* * * * * * * * * * *


He woke with a start, and took a deep breath.  Nothing stuffed his mouth, the taste of new life had gone.  Cautiously, he felt for Saidin, and found it there, waiting for him.  All a dream then.  A very very bad dream.  Like all the others, he could protect his dreams from any outside interference, prevent himself from being drawn into Tel’Aran’Rhiod, but he could do nothing against the work of his own subconscious.  Just a dream.


He opened his eyes and looked around.  If it was a dream, it was hanging on longer than it should’ve.  The room was wrong.  It was not the room he remembered.  Darker, for a start, and much much plainer.  It smelt of wood and tar, tinged with salt, and it felt as if the floor shifted under his feet as he swung out of the narrow hard bed and stood up.  Everything swayed, and he put out a hand to steady himself as he rubbed his eyes and turned to the jug and bowl which stood in a special depression on a washstand.  The washstand was hinged on a gimbal which allowed it to swing and pivot in any direction, and he nearly spilled the water when he leaned on the top of the stand to pour some from the jug into the bowl.  He hissed a curse under his breath.  This was all wrong.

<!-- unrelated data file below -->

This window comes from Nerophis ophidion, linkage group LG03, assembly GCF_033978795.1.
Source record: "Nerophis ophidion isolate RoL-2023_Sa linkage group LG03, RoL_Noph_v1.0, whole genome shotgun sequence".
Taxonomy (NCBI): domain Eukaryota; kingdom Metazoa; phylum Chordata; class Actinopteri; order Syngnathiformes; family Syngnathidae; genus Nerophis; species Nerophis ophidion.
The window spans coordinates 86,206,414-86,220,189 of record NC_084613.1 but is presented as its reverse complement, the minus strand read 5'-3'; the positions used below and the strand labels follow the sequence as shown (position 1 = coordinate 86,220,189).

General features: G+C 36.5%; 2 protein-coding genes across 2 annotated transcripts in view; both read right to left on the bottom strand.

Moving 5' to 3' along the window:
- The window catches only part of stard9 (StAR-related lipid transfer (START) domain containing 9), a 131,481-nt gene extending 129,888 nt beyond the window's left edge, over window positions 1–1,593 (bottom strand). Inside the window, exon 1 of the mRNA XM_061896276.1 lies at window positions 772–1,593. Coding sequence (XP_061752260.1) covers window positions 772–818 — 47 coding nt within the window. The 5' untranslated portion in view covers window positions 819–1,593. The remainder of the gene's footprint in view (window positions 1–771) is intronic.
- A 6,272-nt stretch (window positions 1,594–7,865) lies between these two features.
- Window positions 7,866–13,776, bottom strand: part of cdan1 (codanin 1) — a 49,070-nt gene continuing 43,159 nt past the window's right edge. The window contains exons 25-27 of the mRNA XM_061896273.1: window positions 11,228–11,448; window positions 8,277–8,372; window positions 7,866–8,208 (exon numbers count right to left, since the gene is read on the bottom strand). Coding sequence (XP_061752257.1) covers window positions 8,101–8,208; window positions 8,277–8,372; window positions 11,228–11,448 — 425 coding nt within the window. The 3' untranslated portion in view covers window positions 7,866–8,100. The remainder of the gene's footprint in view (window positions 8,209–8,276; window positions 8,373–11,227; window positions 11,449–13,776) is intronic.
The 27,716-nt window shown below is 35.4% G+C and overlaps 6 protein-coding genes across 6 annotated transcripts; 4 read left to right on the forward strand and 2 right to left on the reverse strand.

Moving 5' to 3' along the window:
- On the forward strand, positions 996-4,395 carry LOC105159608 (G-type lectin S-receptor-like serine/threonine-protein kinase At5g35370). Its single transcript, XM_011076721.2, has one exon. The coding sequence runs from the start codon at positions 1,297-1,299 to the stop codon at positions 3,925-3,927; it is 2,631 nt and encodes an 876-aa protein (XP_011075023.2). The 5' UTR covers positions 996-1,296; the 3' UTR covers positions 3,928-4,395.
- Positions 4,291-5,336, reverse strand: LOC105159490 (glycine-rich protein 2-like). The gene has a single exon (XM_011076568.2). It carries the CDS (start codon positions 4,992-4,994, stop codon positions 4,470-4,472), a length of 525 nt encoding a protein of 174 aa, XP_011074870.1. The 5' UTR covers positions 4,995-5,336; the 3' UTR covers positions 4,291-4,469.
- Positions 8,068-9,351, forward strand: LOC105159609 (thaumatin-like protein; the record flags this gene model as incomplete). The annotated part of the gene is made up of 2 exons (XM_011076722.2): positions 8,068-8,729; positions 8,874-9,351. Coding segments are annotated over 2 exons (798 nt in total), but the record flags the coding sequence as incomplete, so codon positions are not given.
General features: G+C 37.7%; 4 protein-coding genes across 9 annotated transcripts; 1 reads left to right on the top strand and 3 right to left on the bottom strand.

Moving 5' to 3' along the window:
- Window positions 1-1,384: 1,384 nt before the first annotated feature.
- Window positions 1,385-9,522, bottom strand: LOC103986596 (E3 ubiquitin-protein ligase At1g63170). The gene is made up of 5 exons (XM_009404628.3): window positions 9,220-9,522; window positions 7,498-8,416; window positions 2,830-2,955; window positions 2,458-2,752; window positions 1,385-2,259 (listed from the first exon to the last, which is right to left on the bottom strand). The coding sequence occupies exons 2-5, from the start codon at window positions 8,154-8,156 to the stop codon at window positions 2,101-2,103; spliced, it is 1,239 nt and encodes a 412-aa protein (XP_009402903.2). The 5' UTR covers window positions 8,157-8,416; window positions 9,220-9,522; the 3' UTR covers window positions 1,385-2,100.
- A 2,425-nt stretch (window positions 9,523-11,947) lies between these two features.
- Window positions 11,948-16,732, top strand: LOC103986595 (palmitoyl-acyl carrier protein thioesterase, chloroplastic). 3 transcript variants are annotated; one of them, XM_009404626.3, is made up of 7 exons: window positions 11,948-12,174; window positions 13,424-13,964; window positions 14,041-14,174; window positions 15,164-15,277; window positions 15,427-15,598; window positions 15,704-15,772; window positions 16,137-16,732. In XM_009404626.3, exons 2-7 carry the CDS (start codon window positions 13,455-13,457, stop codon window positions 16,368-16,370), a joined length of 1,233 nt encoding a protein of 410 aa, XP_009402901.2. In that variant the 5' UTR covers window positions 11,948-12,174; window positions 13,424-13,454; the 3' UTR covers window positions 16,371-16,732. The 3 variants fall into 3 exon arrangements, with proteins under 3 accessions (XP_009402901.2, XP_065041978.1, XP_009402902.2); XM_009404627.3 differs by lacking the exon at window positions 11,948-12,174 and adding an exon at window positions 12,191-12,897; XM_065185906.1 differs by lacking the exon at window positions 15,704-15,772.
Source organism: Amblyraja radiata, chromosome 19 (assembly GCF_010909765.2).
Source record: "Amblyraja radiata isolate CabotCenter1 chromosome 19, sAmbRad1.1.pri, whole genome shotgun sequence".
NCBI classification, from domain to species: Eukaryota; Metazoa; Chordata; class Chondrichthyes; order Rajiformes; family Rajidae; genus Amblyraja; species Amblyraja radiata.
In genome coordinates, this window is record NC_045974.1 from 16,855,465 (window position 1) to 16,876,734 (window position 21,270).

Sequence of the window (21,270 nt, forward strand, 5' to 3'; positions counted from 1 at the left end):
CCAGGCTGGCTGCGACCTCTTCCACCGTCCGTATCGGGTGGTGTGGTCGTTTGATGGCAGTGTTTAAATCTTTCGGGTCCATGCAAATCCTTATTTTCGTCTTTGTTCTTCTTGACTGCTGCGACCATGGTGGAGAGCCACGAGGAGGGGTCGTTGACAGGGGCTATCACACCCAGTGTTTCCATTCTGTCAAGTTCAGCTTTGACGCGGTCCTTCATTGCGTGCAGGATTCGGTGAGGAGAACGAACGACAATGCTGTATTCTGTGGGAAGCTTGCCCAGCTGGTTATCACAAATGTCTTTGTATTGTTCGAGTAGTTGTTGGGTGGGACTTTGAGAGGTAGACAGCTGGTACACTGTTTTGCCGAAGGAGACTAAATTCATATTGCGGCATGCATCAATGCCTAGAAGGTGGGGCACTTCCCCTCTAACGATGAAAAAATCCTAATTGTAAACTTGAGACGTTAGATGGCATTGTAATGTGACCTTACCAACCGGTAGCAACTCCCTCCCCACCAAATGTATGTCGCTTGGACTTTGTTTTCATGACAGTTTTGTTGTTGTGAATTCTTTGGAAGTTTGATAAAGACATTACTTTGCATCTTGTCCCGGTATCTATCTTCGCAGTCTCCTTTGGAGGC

The floor shifted under his feet again, and he nearly fell.  Why did the floor keep shifting?  Wait a minute - he suddenly realised the sound of water outside, and shouts from above.  Everything fell into place.  He was on board some kind of a boat.  He looked up, seeing the small wooden-framed mirror for the first time.  And he saw the face of a woman.  The dream faded around him then.  The illusion that he was still who he was.  Brought back from death, along with Aginor, and both given new names.  Osan'gar and Aran'gar.  The irony wasn't lost on him, and he grimaced.  Had it been someone else, he would've laughed until it hurt.  But it wasn't someone else, it was him, he was the butt of the Great Lord's joke.